For all our geologic and political faults here in California we’re really a pretty simple bunch of folk these days.
It doesn’t take much to entertain us. Just add some rain and snow and we’re as giddy as a five-year-old on Christmas morning.
With probably a few exceptions that include walnut growers and perhaps a few cotton farmers, the attitude I’m hearing of the cold front that blew through earlier this week is one of jubilee and “let’s get this party started!”
Watching the front tack through the Golden State Monday morning on my iPhone radar app was exciting for this weather geek. Not just because I thought I wanted to be a meteorologist when I was a kid, but because, well, it’s rain and this is California.
One Turlock, Calif.-area farmer took a picture Monday morning of over an inch of water in his rain gauge. That was the day after a similar amount fell and was captured in the new rain gauge.
Pictures across social media showed wet streets, wet cars and in some places, white stuff covering the ground. I’m told that’s snow, but I don’t know. It’s been a long time since we’ve had that here in California.
As I write this I’m looking at a picture of a snow cat grooming what is said to be a foot of the new powder at one of California’s premiere ski resorts that they claim is nine days away from opening. I’m not a skier but I still say “bring it!”
Brace yourselves folks. As bad as El Niño is forecasted to be this year I’m predicting social media is going to be filled with pictures and videos of California’s winter weather, especially if it comes in like the lion they’re predicting.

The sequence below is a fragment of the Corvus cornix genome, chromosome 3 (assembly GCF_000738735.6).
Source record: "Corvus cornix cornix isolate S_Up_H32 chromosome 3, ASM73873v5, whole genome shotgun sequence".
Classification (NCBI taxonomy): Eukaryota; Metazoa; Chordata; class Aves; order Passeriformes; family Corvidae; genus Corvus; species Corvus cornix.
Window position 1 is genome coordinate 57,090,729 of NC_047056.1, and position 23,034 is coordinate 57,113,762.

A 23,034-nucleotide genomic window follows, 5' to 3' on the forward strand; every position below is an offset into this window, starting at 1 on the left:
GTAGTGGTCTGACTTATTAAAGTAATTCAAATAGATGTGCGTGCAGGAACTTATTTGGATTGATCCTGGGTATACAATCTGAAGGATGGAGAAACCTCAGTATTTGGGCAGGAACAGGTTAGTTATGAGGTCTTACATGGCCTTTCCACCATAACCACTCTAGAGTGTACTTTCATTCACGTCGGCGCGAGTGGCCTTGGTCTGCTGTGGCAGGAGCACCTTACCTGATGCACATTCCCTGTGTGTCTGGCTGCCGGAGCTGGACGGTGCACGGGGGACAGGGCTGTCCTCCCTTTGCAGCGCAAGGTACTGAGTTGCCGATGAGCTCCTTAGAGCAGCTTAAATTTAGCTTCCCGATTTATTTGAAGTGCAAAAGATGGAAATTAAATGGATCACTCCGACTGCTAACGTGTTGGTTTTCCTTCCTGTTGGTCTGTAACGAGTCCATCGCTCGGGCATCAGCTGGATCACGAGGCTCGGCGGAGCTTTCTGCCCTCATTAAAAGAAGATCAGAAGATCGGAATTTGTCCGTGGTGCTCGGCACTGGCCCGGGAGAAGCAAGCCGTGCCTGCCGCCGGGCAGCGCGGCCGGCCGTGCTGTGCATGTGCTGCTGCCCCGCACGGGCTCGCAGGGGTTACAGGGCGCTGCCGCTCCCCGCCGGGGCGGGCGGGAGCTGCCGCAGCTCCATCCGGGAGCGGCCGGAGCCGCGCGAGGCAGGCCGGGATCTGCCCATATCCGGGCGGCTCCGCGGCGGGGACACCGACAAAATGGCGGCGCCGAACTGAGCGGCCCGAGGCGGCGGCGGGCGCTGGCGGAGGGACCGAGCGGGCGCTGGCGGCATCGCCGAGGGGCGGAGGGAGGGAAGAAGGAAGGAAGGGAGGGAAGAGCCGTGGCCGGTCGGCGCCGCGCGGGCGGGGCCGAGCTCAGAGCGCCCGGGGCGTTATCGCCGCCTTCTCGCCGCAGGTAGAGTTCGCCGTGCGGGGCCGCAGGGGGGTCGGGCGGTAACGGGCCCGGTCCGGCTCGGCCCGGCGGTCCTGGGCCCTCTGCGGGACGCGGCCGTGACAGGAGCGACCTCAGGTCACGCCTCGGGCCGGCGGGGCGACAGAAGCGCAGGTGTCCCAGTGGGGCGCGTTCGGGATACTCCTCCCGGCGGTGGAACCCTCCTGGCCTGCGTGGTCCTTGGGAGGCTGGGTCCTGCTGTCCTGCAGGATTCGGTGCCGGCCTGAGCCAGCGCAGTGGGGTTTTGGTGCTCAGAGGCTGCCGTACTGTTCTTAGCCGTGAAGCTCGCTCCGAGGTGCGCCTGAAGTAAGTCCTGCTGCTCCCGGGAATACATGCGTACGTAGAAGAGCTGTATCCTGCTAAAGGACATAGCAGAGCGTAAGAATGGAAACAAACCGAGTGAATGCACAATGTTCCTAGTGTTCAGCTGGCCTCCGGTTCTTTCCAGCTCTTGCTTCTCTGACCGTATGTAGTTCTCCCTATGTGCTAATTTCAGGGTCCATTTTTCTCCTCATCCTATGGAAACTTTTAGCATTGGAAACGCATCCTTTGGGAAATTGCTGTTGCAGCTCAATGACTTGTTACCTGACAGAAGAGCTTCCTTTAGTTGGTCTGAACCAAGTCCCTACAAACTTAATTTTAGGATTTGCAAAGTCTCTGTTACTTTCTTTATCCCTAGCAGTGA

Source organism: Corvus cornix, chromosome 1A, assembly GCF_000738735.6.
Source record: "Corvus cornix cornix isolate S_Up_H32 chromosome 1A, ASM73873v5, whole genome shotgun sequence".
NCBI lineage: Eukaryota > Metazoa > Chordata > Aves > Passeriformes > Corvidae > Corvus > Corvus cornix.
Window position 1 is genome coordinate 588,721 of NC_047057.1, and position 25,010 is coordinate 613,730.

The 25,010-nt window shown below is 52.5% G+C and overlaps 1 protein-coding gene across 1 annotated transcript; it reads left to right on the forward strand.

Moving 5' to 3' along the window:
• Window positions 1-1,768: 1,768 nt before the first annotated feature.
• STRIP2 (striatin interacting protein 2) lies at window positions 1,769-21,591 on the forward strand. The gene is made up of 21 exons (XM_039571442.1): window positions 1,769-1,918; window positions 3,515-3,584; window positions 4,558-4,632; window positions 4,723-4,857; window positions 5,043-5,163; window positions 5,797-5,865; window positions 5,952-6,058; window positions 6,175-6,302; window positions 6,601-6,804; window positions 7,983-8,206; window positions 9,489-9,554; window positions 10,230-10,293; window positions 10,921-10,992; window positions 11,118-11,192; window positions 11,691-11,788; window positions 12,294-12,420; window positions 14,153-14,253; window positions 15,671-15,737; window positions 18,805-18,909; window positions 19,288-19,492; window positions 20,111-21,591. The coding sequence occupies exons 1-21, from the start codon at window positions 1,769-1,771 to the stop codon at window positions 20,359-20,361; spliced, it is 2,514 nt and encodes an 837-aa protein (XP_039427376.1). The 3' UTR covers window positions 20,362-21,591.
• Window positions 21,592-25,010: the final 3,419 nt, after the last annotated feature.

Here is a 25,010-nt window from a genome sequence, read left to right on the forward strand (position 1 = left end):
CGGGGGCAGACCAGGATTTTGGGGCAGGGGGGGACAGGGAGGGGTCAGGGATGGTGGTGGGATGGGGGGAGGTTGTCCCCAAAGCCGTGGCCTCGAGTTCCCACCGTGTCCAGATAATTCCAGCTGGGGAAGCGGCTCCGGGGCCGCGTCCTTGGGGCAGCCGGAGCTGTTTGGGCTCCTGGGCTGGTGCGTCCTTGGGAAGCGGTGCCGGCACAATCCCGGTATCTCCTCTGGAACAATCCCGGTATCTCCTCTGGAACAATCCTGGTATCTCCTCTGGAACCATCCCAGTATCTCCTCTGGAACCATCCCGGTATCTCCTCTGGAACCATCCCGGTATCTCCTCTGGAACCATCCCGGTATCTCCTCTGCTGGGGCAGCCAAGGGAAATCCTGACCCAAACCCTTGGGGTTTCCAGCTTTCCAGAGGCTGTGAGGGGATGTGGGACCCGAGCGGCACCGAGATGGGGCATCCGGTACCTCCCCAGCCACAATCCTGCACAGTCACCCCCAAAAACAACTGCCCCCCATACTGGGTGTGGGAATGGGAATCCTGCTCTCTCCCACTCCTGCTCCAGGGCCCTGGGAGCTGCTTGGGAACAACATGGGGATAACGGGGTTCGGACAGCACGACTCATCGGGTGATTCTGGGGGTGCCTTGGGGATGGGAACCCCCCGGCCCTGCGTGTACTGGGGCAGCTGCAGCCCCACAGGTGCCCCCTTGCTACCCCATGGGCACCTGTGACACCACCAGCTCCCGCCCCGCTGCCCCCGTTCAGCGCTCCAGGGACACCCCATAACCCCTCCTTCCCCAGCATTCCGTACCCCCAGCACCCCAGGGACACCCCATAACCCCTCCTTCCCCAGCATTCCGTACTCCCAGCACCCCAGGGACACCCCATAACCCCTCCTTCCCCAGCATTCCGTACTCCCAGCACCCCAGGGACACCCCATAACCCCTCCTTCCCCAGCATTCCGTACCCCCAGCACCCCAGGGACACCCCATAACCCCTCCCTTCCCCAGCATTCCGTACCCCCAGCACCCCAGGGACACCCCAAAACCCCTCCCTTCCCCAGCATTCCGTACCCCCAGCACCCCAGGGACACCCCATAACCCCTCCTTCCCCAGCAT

Last year it was quite the opposite. It was all the rest of the country posting their complaints of frigid temperatures, snow and ice while we were posting pictures by the pool in January and February. I know, because I did – just to gently tease some friends who were complaining about all their snow and ice.
As water years go the new one started Oct. 1 – that’s when California starts counting rainfall. Water years run Oct. 1 through the end of September the following year.
For those of us in California the new water year has already seen rainfall amounts in some parts of the state well ahead of what we received all of last year -- and that's in the first 32 days of the water year. For some spots that typically don’t get much – like Death Valley National Park – they recently saw a couple years’ worth of rainfall within a few hours that washed out roads, turned the entire valley floor into a lake and did considerable damage to tourist attractions such as Scotty’s Castle.
I’m predicting that if this season continues and the desert continues to get good rain throughout the winter months that photographers like me are going to find their Mecca in the wildflowers that bloom come next April.